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The Ukrainian Crisis: A Question of the World’s Future

What is the rational course to take? Should we continue to be driven by warmongers?

March 27, 2014

Obama and Putin arm-wrestling over Ukraine. Original art by Anatol Zukerman.

So we have a new global reality: The Crimean peninsula belongs to Russia again. Ukraine is effectively split between the East and the West, as far as the two populations desire. Meanwhile, the Syrian government is winning the civil war in its borders, while the Taliban is winning its war against the United States.

Rather than engaging in a political blame game, as is the constant inclination in Washington (“It’s all Bush’s fault. — No, it’s Obama’s!”), we should step back and take a broader look. If we do that, we would discover that U.S. foreign policy of the past two decades has been a failure on a bipartisan basis.

The recent invasions and incursions by “the West” in Somalia, Iraq, Afghanistan, Egypt, Libya, Syria and other countries of the Arab Spring resulted in disastrous consequences. Fanatical warriors from Taliban and al Qaeda to — as we may soon learn — Ukrainian neo-Nazis have made the democratic cure worse than the dictatorial disease.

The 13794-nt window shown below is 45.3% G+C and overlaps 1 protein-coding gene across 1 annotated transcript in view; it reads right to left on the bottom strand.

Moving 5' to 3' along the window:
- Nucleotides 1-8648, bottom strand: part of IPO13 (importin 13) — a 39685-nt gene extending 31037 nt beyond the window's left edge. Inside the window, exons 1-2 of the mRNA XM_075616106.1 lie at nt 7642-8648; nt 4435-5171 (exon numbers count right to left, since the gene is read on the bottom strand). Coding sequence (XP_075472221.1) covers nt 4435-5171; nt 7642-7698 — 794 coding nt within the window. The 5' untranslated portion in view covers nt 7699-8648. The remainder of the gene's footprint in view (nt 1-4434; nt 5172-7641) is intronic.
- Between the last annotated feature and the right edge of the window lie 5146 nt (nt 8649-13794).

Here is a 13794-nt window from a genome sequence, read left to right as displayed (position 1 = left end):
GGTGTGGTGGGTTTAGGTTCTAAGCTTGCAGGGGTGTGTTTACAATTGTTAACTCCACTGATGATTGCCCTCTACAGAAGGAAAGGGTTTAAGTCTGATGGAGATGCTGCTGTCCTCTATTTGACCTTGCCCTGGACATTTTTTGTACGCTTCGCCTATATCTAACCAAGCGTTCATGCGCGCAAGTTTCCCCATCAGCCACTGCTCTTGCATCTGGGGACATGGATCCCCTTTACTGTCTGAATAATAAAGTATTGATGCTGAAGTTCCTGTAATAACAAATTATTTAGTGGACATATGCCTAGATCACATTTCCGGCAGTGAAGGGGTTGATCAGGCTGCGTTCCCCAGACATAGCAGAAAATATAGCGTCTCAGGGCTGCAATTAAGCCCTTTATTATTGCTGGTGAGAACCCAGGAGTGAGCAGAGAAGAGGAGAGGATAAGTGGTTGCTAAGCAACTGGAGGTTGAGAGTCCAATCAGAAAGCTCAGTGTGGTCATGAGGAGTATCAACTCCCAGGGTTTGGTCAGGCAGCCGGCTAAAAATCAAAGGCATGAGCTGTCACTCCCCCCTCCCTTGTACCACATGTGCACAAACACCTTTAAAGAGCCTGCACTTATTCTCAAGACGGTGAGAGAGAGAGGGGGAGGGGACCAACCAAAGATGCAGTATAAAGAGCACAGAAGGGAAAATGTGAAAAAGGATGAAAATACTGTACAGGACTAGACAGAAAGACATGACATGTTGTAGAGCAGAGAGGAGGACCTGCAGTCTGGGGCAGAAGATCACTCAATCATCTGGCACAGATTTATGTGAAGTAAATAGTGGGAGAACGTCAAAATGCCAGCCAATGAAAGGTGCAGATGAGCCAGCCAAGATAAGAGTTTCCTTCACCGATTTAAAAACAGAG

Going tit for tat

That evidence-based assessment doesn’t seem to concern the United States and its foreign policy establishment. It now seems keen on poking the Russian bear — until the bear reacts and a new confrontation develops.

I know there will be those who are shocked by my statement above. But let me remind them about the 2001 “Rose Revolution” in Georgia and the 2004 “Orange Revolution” in Ukraine. Neither event improved those countries’ economies, strengthen democracy or really reduce corruption.

On the contrary, those “revolutions” further damaged the middle class, enriched oligarchs and split their societies into two camps, if not belligerent classes.

And now, the new revolution in Ukraine reincarnated the ogre of Stepan Bandera [], a Nazi collaborator who killed Jews and Poles during the World War II. The West is playing this development down and looking the other way. Russia, on the contrary, is playing the right-wing extremism up. It uses it as an argument to return Ukraine to the fold of the Russian empire.